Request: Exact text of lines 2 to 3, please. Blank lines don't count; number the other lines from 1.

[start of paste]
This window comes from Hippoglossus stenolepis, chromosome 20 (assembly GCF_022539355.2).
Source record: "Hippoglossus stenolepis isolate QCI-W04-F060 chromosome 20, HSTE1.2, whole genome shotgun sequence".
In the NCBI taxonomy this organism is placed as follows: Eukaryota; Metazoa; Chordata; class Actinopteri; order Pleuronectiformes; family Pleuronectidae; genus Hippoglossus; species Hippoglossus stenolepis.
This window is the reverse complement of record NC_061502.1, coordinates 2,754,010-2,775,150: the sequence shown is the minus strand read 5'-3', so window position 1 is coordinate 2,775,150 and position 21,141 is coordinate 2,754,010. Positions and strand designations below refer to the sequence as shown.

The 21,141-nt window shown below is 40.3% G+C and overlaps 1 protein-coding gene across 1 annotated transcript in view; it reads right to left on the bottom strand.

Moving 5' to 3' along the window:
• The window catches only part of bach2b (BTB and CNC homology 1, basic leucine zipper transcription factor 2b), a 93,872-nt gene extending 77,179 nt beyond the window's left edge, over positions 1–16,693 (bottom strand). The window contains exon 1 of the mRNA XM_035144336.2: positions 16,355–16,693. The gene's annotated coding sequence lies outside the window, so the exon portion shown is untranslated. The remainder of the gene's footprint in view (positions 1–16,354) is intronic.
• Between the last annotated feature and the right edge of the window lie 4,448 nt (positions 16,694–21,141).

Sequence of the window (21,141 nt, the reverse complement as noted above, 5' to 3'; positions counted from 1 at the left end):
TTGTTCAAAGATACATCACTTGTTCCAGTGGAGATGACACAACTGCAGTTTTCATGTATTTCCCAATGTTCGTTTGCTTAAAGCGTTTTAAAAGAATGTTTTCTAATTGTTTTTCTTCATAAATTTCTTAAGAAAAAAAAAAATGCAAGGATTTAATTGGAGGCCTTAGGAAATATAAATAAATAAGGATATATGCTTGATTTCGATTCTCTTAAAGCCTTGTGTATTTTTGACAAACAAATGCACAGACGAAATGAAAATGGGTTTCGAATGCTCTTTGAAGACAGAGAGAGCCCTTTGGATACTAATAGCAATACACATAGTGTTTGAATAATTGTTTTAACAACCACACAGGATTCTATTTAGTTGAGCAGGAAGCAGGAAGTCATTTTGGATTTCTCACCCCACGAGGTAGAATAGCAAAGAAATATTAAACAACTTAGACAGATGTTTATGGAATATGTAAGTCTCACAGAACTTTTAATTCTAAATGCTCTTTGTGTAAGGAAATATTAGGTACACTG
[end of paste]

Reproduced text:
Source record: "Hippoglossus stenolepis isolate QCI-W04-F060 chromosome 20, HSTE1.2, whole genome shotgun sequence".
In the NCBI taxonomy this organism is placed as follows: Eukaryota; Metazoa; Chordata; class Actinopteri; order Pleuronectiformes; family Pleuronectidae; genus Hippoglossus; species Hippoglossus stenolepis.